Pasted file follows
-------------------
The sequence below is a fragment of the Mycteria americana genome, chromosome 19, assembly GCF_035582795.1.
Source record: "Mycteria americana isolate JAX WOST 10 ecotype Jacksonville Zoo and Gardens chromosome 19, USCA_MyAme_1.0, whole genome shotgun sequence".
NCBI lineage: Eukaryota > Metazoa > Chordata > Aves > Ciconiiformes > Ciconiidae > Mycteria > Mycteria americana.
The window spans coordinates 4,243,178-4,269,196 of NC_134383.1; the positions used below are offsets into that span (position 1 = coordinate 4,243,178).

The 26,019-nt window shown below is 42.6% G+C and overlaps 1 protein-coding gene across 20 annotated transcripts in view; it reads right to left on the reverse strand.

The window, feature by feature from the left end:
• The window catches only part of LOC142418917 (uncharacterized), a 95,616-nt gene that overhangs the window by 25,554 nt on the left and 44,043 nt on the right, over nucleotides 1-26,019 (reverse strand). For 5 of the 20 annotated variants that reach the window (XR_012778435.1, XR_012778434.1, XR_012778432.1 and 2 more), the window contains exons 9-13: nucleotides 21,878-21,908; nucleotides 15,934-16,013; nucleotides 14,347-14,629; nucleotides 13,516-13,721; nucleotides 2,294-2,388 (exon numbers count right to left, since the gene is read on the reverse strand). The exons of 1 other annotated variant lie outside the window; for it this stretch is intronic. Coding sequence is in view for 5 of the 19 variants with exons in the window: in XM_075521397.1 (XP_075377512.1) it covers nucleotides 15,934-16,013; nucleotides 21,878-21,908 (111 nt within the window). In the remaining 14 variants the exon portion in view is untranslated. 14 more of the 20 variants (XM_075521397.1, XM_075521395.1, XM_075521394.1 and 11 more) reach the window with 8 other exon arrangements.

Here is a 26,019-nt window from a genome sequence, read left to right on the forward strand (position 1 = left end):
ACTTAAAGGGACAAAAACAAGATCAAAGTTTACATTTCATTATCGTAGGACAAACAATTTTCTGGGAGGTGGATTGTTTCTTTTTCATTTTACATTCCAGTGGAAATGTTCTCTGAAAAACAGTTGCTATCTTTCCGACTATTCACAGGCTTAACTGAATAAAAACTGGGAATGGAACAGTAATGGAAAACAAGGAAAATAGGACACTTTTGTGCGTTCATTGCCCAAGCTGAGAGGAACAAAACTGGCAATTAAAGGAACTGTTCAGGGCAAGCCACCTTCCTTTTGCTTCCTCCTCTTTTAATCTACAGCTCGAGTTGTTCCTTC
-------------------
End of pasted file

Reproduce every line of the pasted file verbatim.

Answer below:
The sequence below is a fragment of the Mycteria americana genome, chromosome 19, assembly GCF_035582795.1.
Source record: "Mycteria americana isolate JAX WOST 10 ecotype Jacksonville Zoo and Gardens chromosome 19, USCA_MyAme_1.0, whole genome shotgun sequence".
NCBI lineage: Eukaryota > Metazoa > Chordata > Aves > Ciconiiformes > Ciconiidae > Mycteria > Mycteria americana.
The window spans coordinates 4,243,178-4,269,196 of NC_134383.1; the positions used below are offsets into that span (position 1 = coordinate 4,243,178).

The 26,019-nt window shown below is 42.6% G+C and overlaps 1 protein-coding gene across 20 annotated transcripts in view; it reads right to left on the reverse strand.

The window, feature by feature from the left end:
• The window catches only part of LOC142418917 (uncharacterized), a 95,616-nt gene that overhangs the window by 25,554 nt on the left and 44,043 nt on the right, over nucleotides 1-26,019 (reverse strand). For 5 of the 20 annotated variants that reach the window (XR_012778435.1, XR_012778434.1, XR_012778432.1 and 2 more), the window contains exons 9-13: nucleotides 21,878-21,908; nucleotides 15,934-16,013; nucleotides 14,347-14,629; nucleotides 13,516-13,721; nucleotides 2,294-2,388 (exon numbers count right to left, since the gene is read on the reverse strand). The exons of 1 other annotated variant lie outside the window; for it this stretch is intronic. Coding sequence is in view for 5 of the 19 variants with exons in the window: in XM_075521397.1 (XP_075377512.1) it covers nucleotides 15,934-16,013; nucleotides 21,878-21,908 (111 nt within the window). In the remaining 14 variants the exon portion in view is untranslated. 14 more of the 20 variants (XM_075521397.1, XM_075521395.1, XM_075521394.1 and 11 more) reach the window with 8 other exon arrangements.

Here is a 26,019-nt window from a genome sequence, read left to right on the forward strand (position 1 = left end):
ACTTAAAGGGACAAAAACAAGATCAAAGTTTACATTTCATTATCGTAGGACAAACAATTTTCTGGGAGGTGGATTGTTTCTTTTTCATTTTACATTCCAGTGGAAATGTTCTCTGAAAAACAGTTGCTATCTTTCCGACTATTCACAGGCTTAACTGAATAAAAACTGGGAATGGAACAGTAATGGAAAACAAGGAAAATAGGACACTTTTGTGCGTTCATTGCCCAAGCTGAGAGGAACAAAACTGGCAATTAAAGGAACTGTTCAGGGCAAGCCACCTTCCTTTTGCTTCCTCCTCTTTTAATCTACAGCTCGAGTTGTTCCTTC